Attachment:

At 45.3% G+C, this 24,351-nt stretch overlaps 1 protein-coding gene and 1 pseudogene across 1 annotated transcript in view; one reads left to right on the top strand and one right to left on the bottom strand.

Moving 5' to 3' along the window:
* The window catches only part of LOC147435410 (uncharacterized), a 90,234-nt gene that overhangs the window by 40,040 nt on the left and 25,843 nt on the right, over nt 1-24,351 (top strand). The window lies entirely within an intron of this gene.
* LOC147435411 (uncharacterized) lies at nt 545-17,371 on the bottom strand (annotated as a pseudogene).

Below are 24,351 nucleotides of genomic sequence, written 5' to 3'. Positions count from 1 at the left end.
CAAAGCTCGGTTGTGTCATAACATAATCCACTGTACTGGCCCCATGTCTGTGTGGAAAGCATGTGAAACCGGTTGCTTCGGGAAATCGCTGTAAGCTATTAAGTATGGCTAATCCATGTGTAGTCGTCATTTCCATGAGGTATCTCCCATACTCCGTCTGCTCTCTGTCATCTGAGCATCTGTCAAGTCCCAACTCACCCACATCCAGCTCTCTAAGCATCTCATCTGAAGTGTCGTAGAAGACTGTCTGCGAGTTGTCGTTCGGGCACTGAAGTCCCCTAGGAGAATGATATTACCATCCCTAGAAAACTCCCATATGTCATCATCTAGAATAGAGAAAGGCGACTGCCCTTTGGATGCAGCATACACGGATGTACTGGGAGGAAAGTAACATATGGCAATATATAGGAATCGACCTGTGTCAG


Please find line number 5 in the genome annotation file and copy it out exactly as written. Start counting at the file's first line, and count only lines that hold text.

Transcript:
Below are 24,351 nucleotides of genomic sequence, written 5' to 3'. Positions count from 1 at the left end.